It’s your responsibility to know both brand standards and regulatory compliance, and to speak up when your team isn’t following them. This may seem like a “bad cop” role in the creative development process, but if you’re open and transparent with your team, they’ll understand that you’re there to protect their positions and the company.
You’re now monitoring several channels and content types
Keeping an eye on a single channel and content type is a full-time job for most people. But compliance officers have to be wired differently, and ensure consistency across:
- Internal communications
- Consumer communications
- Product packaging and design
- Digital content & video
- Social media
- Real-time/personalized content
- Native ads
On top of needing eyes on the back, sides and top of your head, regulations for these channels and content types are constantly changing (and are often ill-defined or mirky) as digital marketing continues to evolve.
You’re not always on the front lines of the creative process
Compliance officers usually see work-in-progress creative (when they have the time or bandwidth) in the later stages of marketing production. There’s never a doubt that you’re a stakeholder for the creative team and the final line of approval for marketing materials, but you’re also pulled in multiple directions. It’s not possible to always be in the loop, or act as an owner of projects.
It’s tough to create a history of approvals
When you’re not in charge of a marketing project (or even there at the start of the process) it’s nearly impossible to follow the zig-zag history of work and approvals. How many times have you opened a creative email thread, seen the endless replies, and wanted to hide?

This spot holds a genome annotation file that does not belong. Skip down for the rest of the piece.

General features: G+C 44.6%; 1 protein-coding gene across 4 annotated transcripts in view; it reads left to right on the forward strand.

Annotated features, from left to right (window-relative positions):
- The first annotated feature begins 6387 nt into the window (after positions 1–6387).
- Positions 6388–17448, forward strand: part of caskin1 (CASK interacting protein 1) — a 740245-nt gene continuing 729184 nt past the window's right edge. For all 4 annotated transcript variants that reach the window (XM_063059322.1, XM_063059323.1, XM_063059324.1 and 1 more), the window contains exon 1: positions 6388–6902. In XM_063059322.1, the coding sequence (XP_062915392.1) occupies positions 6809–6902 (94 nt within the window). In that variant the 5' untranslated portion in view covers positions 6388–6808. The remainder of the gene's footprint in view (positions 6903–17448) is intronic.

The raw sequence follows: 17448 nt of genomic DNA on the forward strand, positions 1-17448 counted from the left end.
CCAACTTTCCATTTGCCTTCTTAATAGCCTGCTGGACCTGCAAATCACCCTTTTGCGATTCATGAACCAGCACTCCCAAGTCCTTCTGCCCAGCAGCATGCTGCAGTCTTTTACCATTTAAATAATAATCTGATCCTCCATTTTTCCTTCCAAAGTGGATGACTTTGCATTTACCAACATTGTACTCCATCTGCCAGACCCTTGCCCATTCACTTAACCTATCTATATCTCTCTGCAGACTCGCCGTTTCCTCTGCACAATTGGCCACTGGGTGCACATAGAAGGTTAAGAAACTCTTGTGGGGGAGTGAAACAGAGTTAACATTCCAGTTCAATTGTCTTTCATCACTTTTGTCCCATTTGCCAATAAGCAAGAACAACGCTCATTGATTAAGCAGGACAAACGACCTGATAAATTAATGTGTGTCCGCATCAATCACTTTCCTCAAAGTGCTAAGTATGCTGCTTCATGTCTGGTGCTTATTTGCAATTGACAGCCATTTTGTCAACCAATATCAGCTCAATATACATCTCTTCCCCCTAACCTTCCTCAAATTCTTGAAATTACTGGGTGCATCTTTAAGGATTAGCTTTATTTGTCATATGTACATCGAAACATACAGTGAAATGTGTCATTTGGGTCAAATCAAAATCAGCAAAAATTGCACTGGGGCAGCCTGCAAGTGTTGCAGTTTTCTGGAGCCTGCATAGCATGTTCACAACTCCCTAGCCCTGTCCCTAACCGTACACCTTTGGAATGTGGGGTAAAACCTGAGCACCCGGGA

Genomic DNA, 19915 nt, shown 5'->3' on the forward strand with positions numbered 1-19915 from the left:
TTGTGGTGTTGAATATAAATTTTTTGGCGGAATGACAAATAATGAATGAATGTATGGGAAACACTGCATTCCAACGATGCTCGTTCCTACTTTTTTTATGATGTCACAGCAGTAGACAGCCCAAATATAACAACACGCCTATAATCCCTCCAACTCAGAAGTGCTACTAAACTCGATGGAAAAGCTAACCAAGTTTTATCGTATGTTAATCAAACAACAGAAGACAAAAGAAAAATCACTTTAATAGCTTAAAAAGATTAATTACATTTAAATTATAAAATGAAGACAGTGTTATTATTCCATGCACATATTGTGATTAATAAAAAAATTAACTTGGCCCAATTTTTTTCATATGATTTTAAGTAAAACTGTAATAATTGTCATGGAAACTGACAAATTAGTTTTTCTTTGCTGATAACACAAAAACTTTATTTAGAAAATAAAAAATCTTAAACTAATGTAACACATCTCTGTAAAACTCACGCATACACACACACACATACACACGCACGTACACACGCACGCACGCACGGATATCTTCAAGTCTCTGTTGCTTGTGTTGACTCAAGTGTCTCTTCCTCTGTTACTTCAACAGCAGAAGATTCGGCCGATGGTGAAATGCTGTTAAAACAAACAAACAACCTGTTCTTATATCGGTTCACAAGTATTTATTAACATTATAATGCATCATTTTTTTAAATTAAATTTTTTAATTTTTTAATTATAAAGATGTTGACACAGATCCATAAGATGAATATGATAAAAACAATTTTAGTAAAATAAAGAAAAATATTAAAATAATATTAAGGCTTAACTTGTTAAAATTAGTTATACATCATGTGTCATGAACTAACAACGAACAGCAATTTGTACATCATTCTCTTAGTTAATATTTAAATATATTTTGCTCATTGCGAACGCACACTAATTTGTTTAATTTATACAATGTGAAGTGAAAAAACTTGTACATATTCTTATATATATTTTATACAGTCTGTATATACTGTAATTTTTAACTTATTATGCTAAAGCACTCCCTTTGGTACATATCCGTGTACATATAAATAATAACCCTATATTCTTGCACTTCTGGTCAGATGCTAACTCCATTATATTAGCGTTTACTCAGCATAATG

When a problem manifests, sifting through emails and chats to find who approved something and at what time is a nightmare. It’s a waste of your time.
In addition to being legal and creative gurus, marketing compliance officers must also be technologists and part-time human factors specialists who can develop easy-to-understand processes to track content production.
Tips for improving compliance review of marketing content
So, you’ve put on your creative and legal hats, dabbled in technology and workflow processes, and given someone the bad news that their creative has run afoul of compliance regulations. Here’s how to improve your working relationship with them:
Collaborate on brand standards and toolkits
Nip potential compliance problems in the bud by collaborating early on with the marketing team and designers regarding brand management. Most marketing and creative teams have a brand playbook (also called a brand bible or brand deck) that spells out everything from color palettes, brand voice, fonts, spacing, and the dos and don’ts of content creation. Your input needs to be embedded in this guide so that compliance is a consideration from the word “go.”